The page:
Caixin reports that China is set to allow private placement of corporate bonds on the inter-bank market. If so, this will allow for a further expansion of the bond market and pluralization of financial instruments available to issuers and investors. In terms of financial reform, this is a positive development, since it should make it easier for all types of firms to issue debt instruments. This should be of particular benefit to private firms.
But this could also introduce some new dangers into the market. The regulations (the Chinese text) on which this reform is based suggest that private placement of bonds will go through much of the same process as public placements, requiring audited financial statements, credit ratings, etc. If one has confidence in Chinese auditors and rating agencies, then no worries. But I don't have full confidence in them despite the fact that the people who created, run, and staff these organizations are likely upstanding and smart people. We also know that in the Chinese context, although publicly issued corporate bonds are just supposed to be priced based on the credit risk of the specific issuers, investors may assume there is an implicit government guarantee for these bonds. And that, in fact, may be the case if any of those bonds ever were in danger of default.
I think this presumption is less likely to hold true in the case of private placements. Hence, we should see lower credit ratings and higher interest rates on these bonds. And institutional investors, in China that means mainly banks, should be more wary of these bonds. The question is whether the market will actually price these bonds credibly and will institutional investors account for this pricing in determining whether to take a chance on these bonds. It is likely that a portion of corporate bonds already issued by investment "platforms" created by local governments are relatively risky; these new bonds will likely add to the risk.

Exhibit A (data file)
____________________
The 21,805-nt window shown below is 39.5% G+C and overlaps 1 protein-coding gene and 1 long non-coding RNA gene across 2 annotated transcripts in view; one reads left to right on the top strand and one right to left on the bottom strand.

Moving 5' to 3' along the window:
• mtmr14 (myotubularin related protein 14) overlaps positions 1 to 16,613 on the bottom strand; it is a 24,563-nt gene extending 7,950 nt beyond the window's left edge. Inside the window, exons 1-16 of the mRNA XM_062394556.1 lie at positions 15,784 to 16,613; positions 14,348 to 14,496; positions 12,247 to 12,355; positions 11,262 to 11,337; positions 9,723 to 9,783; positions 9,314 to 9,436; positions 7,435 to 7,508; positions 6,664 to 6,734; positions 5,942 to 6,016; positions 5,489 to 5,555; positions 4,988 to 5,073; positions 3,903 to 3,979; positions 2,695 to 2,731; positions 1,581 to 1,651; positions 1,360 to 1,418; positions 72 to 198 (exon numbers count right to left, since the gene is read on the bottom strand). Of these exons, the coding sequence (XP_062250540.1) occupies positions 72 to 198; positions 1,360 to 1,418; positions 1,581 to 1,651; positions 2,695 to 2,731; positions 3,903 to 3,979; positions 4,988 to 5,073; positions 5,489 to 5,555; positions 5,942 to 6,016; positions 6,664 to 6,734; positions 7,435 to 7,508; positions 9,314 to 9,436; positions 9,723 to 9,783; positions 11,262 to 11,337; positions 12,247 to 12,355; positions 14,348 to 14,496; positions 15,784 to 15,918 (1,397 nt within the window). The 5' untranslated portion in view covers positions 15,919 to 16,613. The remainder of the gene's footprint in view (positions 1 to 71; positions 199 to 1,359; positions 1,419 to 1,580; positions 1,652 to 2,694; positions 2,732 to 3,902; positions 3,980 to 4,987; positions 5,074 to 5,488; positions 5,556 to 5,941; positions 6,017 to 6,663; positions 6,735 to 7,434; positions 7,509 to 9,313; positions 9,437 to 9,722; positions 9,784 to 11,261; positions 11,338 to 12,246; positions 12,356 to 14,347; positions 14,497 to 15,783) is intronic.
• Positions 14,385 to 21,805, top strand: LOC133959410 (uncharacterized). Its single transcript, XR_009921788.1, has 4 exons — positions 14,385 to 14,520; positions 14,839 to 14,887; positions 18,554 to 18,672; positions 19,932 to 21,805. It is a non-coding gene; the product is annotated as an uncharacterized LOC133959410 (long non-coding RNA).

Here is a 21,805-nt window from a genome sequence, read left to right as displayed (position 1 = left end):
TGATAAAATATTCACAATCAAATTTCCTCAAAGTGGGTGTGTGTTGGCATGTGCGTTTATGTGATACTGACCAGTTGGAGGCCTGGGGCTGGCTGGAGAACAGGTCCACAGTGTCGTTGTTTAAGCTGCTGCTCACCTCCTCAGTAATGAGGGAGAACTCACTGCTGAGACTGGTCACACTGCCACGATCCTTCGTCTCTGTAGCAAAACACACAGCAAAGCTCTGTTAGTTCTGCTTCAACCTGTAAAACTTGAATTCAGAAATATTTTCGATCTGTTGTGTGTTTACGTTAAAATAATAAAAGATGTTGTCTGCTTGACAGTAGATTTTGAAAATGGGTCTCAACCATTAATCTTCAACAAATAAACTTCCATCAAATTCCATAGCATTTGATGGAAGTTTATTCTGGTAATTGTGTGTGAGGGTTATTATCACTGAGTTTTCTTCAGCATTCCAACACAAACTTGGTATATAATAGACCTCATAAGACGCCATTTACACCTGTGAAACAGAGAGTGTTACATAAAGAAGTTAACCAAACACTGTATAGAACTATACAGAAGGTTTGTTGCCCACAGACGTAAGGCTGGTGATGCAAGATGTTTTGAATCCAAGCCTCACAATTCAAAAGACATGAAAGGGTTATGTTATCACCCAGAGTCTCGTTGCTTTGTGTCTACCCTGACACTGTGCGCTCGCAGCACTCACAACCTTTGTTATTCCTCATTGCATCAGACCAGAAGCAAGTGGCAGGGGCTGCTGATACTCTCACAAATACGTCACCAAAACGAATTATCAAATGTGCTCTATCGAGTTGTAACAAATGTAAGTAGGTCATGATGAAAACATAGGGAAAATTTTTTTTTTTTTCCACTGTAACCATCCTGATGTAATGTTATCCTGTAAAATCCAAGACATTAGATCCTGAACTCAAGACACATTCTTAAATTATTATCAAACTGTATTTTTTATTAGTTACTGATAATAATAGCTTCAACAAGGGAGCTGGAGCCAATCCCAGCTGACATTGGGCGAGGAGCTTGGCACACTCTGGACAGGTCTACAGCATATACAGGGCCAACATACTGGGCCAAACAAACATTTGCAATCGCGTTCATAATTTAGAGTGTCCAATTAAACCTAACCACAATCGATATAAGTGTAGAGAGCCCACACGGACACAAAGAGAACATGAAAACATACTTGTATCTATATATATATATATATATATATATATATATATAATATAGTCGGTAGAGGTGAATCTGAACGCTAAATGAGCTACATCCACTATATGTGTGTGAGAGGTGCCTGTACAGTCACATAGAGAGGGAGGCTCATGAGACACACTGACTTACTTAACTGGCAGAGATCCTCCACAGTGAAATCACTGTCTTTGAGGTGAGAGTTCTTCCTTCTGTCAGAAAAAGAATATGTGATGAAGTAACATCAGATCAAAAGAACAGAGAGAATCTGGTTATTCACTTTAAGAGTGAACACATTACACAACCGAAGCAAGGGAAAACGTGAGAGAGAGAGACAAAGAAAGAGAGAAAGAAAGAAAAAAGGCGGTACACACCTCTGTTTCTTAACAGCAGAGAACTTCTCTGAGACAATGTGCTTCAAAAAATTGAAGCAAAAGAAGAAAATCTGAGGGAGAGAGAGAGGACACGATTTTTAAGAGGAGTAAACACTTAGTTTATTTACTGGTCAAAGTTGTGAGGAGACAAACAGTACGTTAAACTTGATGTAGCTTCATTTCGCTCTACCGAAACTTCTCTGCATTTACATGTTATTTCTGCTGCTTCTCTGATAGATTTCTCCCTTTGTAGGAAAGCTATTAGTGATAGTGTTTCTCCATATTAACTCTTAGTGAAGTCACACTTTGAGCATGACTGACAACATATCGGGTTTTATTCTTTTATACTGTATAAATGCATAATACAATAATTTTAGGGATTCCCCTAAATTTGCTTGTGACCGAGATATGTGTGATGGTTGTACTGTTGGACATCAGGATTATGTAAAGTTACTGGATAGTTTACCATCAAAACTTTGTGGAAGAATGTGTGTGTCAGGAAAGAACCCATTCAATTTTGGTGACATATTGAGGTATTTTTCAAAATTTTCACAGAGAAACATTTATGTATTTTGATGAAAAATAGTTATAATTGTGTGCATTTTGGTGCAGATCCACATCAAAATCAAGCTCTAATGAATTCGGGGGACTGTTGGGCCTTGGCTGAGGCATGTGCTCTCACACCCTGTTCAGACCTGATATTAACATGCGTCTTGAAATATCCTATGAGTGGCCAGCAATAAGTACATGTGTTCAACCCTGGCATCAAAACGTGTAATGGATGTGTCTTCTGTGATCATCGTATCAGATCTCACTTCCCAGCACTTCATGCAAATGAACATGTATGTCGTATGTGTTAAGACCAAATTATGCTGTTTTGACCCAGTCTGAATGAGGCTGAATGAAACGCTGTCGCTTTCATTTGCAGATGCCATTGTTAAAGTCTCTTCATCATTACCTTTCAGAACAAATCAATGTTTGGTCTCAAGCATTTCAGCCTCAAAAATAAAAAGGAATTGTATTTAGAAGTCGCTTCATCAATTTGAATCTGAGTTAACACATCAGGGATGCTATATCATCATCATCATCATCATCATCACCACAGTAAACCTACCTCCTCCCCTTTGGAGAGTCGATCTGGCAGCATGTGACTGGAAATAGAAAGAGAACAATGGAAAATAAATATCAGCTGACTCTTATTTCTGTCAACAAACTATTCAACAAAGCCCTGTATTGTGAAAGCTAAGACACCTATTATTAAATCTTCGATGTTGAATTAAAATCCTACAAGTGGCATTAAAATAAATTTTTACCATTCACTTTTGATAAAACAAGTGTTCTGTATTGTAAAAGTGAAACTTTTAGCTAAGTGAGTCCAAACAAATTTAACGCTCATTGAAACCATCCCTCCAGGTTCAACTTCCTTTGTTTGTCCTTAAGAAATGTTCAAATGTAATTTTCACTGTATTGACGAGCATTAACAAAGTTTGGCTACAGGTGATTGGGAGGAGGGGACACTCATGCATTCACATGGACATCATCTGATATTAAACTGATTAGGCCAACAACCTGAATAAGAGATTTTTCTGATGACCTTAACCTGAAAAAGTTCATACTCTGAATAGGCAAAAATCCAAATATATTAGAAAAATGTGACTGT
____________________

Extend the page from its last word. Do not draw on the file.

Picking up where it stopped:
In the medium to long term, permitting more varied corporate bonds is critically important for the maturation of China's financial system. But it will require introducing some potential for additional volatility that may make Chinese issuers, investors and the Chinese government more uncomfortable. Reform of the bond market will be "mature" not just when anyone with a pen can issue bonds, but when there are defaults and they don't cause a panic and are accepted as necessary and reasonable risks. This new liberalization is a small step in that direction, but we need to carefully watch where everyone is stepping.